This is also reflected in the Lords’ Prayer. Many will be familiar with this, also found in Luke. The core economic messages come in three ideas: “Give us this day our daily bread. And forgive us our trespasses, as we forgive those who trespass against us.” So, we have a right to survive. I agree, we do. But the bit about trespasses is more interesting. The Church often interprets this as sin. But the original text is better translated as debts. So, forgive us our debts, as we forgive those who owe us. That’s what this was really about.

That is clear too from Jesus’s other teaching. His actions in the Temple made it clear how he viewed those who traded on religion. My favoured version is from Mark 11:15: “When they arrived in Jerusalem, Jesus entered the temple courts and began to drive out those who were buying and selling there. He overturned the tables of the money changers and the seats of those selling doves.”

This was not Jesus ‘meek and mild’. This was Jesus the angry, social and economic revolutionary in action, willing to upset the powers that be and those that made the money that kept them in positions of power. No wonder they killed him.

So, Justin Welby is right: the Magnificat did change everything. Whether Mary said it or not does not matter. What it did do was frame a radical economic philosophy laid out by a man called Jesus of Nazareth. That narrative was proclaimed with the intent to overthrow the economic and social order of the day, with the explicit goal of bringing down those with economic power that would then be transferred to the poor. That would have changed everything. So they executed him.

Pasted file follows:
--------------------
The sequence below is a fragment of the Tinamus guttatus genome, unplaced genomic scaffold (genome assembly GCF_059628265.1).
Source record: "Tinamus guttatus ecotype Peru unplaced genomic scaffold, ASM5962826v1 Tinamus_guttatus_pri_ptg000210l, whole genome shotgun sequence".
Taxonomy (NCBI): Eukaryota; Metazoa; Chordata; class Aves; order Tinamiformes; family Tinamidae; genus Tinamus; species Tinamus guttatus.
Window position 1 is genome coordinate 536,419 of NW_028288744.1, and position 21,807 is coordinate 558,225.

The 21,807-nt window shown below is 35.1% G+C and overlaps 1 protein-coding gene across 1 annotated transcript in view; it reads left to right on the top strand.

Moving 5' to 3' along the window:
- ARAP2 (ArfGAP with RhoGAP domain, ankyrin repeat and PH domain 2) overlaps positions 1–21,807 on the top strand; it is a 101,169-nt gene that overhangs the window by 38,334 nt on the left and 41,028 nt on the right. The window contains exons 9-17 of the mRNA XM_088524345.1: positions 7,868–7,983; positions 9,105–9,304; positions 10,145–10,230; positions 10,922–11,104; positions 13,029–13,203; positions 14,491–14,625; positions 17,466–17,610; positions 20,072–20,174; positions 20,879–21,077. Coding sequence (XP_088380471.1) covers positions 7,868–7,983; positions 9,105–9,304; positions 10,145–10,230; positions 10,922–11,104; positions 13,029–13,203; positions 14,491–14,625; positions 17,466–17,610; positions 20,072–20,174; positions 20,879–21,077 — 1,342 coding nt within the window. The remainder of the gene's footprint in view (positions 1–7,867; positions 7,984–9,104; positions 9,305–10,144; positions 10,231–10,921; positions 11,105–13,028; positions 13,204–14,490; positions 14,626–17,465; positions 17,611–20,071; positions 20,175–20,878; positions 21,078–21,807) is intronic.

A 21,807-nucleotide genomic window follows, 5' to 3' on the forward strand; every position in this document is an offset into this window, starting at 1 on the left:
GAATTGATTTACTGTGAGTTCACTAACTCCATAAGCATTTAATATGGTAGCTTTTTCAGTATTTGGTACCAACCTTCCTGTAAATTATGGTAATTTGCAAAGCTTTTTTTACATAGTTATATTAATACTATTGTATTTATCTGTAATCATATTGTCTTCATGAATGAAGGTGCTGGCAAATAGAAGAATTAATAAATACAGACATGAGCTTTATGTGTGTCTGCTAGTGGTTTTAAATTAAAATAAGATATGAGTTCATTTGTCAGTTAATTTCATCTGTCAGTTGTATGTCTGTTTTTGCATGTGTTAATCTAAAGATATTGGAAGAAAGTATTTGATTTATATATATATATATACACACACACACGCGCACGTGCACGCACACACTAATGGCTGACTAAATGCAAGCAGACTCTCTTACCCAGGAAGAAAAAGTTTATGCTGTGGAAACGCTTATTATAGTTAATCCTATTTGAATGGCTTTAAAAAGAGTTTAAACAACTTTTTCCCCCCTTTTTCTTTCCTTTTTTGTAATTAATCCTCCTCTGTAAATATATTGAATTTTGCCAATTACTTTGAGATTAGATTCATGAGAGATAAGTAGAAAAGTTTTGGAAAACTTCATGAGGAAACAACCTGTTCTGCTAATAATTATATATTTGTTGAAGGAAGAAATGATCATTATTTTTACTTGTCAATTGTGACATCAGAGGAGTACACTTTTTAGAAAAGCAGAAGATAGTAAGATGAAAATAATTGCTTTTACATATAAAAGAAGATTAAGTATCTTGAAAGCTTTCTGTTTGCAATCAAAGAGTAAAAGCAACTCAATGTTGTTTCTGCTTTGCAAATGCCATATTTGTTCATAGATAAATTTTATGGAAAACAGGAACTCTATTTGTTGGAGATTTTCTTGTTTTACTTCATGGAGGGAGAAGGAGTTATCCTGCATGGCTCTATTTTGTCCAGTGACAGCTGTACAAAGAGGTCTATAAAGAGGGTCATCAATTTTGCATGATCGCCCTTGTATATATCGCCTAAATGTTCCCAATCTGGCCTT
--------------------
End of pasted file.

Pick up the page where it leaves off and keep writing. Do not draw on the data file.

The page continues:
Now let’s roll forward to the present day. The teaching written in the first century still has a massive impact on the world, even if the number of active Christians in the UK is relatively low. But is that surprising when the Church doesn’t teach what the gospels said? All those references to economics got quietly forgotten as the powerful adopted Christianity as a tool to advance their own causes. References to debt got replaced by references to sin. So much better as a means to keep a population under control, until contraception ended that.